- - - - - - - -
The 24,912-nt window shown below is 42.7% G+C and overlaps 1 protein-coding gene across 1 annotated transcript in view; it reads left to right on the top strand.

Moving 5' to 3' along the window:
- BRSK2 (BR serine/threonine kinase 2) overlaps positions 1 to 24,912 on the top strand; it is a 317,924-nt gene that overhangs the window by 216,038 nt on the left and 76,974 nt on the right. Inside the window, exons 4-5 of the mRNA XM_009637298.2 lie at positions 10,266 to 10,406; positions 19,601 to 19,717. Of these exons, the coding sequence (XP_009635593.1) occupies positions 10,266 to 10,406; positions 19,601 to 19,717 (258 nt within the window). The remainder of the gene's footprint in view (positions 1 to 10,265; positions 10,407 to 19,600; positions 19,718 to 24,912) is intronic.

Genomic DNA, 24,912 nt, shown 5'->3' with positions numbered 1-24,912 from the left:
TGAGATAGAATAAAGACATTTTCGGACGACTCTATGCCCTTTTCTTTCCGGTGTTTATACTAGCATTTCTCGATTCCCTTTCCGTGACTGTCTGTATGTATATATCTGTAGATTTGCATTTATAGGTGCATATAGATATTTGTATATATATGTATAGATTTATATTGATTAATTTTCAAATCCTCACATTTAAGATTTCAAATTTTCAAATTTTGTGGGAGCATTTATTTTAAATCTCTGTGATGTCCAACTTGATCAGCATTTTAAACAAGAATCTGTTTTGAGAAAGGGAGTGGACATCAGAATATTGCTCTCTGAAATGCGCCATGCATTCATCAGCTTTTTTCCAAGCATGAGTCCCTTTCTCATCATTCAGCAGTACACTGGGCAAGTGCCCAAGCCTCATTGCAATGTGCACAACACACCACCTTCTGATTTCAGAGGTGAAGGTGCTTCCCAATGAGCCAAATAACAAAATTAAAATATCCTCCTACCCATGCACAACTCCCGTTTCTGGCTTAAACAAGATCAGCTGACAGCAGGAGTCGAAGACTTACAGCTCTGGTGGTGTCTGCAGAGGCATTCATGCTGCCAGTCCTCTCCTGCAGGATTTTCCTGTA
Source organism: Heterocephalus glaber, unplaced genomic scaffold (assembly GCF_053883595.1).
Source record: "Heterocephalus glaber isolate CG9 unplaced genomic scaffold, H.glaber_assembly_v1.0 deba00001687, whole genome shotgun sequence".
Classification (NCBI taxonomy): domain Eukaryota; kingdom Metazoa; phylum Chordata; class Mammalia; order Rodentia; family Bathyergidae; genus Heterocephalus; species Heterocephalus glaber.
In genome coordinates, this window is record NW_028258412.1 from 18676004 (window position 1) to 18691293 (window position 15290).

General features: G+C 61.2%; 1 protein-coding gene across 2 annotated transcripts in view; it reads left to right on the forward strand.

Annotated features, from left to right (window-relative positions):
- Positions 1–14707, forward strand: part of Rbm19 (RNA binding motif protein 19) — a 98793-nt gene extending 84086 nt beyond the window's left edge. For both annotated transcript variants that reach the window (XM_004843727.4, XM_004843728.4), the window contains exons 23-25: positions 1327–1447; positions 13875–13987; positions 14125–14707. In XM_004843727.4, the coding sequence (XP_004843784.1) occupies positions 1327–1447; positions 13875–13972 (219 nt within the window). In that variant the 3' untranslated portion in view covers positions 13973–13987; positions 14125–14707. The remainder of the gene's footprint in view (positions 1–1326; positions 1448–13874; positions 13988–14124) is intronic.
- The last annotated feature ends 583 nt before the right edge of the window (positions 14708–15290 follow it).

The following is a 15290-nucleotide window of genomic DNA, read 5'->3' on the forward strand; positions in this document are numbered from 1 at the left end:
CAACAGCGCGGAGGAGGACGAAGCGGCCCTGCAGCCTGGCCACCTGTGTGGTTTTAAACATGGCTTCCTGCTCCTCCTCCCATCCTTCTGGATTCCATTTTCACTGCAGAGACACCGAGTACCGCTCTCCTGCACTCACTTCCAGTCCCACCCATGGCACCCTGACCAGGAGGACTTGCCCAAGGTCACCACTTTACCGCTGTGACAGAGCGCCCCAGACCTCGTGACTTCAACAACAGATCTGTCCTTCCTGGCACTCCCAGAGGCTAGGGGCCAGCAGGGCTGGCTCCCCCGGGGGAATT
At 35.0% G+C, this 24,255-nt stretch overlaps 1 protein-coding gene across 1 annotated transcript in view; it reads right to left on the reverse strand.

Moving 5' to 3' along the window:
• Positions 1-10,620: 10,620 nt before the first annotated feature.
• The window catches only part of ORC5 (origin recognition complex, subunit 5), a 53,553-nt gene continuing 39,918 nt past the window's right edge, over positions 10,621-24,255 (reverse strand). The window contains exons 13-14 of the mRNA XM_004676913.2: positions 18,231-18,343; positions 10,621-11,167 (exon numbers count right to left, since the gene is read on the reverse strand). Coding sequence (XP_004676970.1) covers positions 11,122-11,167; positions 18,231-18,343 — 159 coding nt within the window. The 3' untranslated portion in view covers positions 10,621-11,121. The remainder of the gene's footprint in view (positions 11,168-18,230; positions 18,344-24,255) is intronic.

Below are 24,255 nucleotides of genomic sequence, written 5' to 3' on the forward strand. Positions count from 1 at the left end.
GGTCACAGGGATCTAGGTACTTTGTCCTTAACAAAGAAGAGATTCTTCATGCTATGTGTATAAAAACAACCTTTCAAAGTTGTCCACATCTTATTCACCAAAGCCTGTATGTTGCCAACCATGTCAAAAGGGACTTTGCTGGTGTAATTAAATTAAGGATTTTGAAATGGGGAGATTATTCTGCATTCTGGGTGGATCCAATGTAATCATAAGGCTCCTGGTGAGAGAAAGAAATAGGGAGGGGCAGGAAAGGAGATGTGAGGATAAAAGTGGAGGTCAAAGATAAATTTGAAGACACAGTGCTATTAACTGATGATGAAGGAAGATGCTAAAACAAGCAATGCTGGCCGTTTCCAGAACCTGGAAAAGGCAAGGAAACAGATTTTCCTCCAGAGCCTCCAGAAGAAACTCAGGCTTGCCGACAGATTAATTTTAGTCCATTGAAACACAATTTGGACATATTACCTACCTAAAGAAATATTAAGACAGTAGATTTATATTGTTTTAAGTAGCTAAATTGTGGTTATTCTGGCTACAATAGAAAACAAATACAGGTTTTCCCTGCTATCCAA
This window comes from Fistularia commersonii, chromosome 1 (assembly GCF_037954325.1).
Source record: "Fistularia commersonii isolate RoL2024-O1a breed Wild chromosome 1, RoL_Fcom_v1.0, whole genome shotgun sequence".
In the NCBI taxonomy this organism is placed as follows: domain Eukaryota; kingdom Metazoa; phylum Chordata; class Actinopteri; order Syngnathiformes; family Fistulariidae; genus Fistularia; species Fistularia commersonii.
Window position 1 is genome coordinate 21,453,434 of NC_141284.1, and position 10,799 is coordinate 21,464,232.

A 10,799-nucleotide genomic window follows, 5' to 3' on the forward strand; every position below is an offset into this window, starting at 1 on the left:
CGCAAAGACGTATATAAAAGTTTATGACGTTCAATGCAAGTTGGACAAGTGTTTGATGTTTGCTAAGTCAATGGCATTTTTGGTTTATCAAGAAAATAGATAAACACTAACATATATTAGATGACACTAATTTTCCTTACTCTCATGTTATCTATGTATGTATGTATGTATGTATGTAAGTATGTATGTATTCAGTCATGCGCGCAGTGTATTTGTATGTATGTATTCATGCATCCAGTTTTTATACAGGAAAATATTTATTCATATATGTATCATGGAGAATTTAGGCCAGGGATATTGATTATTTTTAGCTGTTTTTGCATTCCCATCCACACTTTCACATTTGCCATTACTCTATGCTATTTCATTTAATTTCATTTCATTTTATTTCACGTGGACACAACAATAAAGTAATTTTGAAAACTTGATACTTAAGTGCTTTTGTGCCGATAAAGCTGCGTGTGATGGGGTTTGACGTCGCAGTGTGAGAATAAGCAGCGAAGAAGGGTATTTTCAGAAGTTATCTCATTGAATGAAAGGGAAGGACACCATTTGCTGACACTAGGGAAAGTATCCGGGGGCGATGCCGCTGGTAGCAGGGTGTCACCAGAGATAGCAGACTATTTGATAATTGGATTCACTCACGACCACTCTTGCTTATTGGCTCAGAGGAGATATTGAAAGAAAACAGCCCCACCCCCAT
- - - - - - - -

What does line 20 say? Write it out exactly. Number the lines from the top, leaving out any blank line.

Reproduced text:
Below are 24,255 nucleotides of genomic sequence, written 5' to 3' on the forward strand. Positions count from 1 at the left end.